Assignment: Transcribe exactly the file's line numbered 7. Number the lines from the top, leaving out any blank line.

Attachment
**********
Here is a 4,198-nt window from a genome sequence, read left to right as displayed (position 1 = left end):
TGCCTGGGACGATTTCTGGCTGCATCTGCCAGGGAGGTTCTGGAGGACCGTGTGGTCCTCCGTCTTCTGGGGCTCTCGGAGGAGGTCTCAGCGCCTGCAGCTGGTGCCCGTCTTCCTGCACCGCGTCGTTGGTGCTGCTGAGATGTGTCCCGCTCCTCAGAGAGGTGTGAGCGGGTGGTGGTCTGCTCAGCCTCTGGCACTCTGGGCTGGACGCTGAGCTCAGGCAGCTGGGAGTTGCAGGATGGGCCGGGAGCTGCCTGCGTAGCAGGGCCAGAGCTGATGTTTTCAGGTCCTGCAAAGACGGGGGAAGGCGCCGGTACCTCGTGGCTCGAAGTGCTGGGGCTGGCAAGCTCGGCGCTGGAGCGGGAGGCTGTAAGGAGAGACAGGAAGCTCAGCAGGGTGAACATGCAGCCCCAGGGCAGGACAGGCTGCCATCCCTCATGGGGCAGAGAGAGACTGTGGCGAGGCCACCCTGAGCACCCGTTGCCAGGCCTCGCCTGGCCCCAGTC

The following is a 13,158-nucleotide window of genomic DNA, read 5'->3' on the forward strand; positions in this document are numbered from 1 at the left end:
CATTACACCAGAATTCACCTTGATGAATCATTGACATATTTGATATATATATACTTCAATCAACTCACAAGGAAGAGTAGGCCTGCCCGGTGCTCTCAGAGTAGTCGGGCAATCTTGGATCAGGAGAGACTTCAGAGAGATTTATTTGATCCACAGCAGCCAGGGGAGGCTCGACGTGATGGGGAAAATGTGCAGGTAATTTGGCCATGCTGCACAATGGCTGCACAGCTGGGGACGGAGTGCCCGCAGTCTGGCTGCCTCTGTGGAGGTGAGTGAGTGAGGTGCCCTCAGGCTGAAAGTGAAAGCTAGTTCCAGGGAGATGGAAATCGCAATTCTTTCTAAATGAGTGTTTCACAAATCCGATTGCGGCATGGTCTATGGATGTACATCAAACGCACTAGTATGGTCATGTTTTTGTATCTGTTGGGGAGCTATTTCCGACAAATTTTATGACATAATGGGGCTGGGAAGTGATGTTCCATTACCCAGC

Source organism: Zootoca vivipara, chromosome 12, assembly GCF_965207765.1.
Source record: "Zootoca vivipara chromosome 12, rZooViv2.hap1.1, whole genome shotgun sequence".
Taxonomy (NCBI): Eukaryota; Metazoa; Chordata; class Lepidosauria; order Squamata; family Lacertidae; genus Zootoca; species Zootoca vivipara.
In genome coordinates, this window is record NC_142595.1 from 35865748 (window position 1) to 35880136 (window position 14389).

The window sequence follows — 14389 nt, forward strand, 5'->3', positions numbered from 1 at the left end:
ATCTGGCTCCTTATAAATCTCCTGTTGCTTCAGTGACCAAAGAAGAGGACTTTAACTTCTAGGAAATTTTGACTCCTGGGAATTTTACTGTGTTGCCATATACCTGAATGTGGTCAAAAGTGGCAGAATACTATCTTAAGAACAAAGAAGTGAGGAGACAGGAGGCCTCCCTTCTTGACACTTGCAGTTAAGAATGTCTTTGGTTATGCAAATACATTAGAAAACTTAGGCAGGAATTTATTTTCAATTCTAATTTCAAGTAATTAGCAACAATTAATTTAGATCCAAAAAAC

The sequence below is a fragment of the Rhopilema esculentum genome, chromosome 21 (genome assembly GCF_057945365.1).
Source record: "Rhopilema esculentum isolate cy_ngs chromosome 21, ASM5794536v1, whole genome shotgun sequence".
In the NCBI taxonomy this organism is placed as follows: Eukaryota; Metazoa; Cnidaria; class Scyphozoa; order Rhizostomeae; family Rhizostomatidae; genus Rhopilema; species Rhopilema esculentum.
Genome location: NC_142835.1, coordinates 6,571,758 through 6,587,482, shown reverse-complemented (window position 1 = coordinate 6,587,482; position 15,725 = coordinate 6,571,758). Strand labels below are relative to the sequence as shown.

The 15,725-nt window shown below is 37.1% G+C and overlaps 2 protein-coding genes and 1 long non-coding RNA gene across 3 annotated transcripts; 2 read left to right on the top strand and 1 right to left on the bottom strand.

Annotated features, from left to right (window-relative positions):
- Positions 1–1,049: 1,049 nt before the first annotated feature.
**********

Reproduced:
Taxonomy (NCBI): Eukaryota; Metazoa; Chordata; class Lepidosauria; order Squamata; family Lacertidae; genus Zootoca; species Zootoca vivipara.